South Carolina residents and those arrested in South Carolina, and their loved ones, may soon reap the benefits of new law aimed at putting an end to extortious mug shot websites that until now have operated on the fringes of the law to extort thousands of individuals arrested in South Carolina. 

Mug shot websites extract publicly available South Carolina booking photos and arrest records from local governments, and post the information on their websites. This act in and of itself is harmless and perfectly legal.  However, the mug shot sites then employ a cunning search engine optimization (“SEO”) strategy to make sure that a Google search of an arrestee’s name results in a mug shot image and record being placed among the first search results.  Significantly, Google images places high relevance on the mug shot websites images, which results in booking photos showing up nearly first in Google. (Google is allegedly changing their search algorithm to make mug shot websites less relevant).  Mug shot sites then charge anywhere from $99.00 – $399.000 to remove the booking photo and arrest data from their site, regardless of whether an arrest was unlawful, or the charge was dismissed and expunged.  With numerous mug shot websites operating at one time, and new sites coming to life regularly, an arrestee could potentially spend thousands trying to protect their image on the web.

Signed into law by Governor Nikki Haley and effective May 16, 2016, South Carolina, generally not known for being at the forefront of progressive, consumer protection legislation, published an amended Section 17, Criminal Procedure, making the lucrative practice of requiring a fee to remove booking photos and records from a website unlawful.  A link to the new law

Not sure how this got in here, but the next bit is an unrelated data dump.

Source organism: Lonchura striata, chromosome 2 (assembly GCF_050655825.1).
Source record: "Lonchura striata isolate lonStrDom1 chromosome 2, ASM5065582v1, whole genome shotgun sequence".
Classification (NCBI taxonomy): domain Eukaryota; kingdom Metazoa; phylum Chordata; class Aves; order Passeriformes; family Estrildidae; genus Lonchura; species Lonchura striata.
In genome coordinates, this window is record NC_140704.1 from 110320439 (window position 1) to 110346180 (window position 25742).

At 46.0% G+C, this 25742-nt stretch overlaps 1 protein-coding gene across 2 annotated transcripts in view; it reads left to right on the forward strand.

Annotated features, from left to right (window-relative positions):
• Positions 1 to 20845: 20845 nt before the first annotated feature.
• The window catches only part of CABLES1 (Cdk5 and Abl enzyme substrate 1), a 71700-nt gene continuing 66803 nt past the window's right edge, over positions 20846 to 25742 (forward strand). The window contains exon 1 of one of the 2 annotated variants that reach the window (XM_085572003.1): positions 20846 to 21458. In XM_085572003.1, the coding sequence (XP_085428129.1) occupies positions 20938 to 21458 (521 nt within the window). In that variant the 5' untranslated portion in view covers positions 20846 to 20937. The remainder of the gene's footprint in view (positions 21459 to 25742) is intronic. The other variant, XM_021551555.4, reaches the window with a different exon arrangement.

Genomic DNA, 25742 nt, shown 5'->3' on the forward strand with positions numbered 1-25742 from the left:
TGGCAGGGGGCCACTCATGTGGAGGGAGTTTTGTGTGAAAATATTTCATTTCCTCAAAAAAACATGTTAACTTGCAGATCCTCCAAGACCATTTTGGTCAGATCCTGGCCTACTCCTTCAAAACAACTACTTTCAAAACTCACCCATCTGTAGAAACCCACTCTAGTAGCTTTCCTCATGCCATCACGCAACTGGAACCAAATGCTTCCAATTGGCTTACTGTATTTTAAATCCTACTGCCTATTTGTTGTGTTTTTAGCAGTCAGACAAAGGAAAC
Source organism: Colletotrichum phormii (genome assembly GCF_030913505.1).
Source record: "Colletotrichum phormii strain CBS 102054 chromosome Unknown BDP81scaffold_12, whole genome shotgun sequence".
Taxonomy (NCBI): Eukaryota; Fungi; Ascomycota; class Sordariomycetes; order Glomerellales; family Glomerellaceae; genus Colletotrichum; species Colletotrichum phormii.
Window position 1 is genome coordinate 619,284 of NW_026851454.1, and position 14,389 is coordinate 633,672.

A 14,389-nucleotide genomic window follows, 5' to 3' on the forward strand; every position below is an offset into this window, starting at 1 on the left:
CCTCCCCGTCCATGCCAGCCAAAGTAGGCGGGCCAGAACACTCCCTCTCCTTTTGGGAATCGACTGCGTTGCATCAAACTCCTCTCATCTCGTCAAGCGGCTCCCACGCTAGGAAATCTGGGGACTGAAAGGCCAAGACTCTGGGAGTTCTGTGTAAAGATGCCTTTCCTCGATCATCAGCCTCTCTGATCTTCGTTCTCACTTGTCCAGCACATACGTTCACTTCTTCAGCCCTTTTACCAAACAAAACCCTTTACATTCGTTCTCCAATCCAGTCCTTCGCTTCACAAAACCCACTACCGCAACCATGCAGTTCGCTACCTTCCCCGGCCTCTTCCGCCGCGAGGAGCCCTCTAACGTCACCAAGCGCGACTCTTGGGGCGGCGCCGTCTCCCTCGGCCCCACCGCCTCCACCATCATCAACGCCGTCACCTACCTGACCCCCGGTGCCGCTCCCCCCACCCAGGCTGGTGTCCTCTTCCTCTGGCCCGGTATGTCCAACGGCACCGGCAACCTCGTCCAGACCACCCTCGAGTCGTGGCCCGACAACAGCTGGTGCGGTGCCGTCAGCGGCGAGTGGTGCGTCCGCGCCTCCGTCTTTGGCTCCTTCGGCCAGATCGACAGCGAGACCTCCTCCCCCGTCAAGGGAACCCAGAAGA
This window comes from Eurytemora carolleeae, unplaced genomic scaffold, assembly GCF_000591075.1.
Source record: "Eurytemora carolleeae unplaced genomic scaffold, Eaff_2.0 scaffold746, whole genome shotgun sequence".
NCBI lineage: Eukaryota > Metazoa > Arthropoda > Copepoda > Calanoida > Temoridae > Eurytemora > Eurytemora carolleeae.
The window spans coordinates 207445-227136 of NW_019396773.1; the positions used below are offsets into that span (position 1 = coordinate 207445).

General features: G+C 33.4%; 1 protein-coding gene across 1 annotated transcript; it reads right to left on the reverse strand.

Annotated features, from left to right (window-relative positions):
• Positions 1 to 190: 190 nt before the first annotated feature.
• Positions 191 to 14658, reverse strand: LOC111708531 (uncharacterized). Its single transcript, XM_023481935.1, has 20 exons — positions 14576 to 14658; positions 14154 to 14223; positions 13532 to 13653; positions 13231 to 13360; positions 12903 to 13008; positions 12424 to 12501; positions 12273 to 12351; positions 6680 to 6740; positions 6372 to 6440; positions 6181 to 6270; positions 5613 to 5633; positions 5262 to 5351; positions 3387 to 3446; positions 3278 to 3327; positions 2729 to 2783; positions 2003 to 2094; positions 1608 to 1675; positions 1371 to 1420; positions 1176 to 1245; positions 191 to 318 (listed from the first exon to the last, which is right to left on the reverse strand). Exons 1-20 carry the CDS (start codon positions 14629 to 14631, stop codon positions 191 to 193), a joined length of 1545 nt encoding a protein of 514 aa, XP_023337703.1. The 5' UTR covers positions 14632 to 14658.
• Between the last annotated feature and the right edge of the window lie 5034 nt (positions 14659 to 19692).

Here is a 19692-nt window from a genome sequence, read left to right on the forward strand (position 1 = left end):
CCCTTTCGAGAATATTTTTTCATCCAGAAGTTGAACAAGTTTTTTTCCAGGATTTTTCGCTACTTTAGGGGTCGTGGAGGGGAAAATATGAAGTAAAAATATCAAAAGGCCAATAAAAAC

Key Points of S.C. § 17-1-60:

1.   Jurisdiction.  The law includes “transacting business in South Carolina” language, which potentially extends the court’s jurisdiction such that the owners of offending mug shot sites may be forced to litigate in South Carolina.

2.   Unlawful.  The law makes it unlawful to obtain booking photos or records knowing:

a. they will be posted to a website or any other publication; and

b. removal or revision of the record requires payment of a fee or other consideration.

3.   Unlawful II.  A catchall subsection, § 17-1-60(C), makes it unlawful to require the payment of a fee or other consideration to remove, revise, or refrain from posting to a website or any other publication the arrest and booking records of a person arrested in South Carolina.

4.   Removal.  If an arrestee’s charge was discharged, dismissed, expunged, or the person was found not guilty, you may request that an offending website remove your booking photo and records if you comply with the formal requirements under the law.  The mug shot website must comply with the request within 30 days.  If they fail, and your request was proper, you may file suit, seek damages, and attorney’s fees and costs.

5.   Government Liability.  The law further makes it unlawful for an employee of a state or local government agency to provide booking records knowing:

a. it will be published on a nongovernmental website or any other publication; and

b. removal or revision of the arrest or booking records requires the payment of a fee.

Attorney Milt Stratos II has successfully defeated mug shot web sites with and without this new legislation, and forced the offending sites to delete a client’s image and booking records permanently.  If you or a family member is a target of mug shot websites, and your mug shot on the web represents a significant PR issue, please contact attorney Milt Stratos II, at Stratos Law, LLC to schedule a consultation. 

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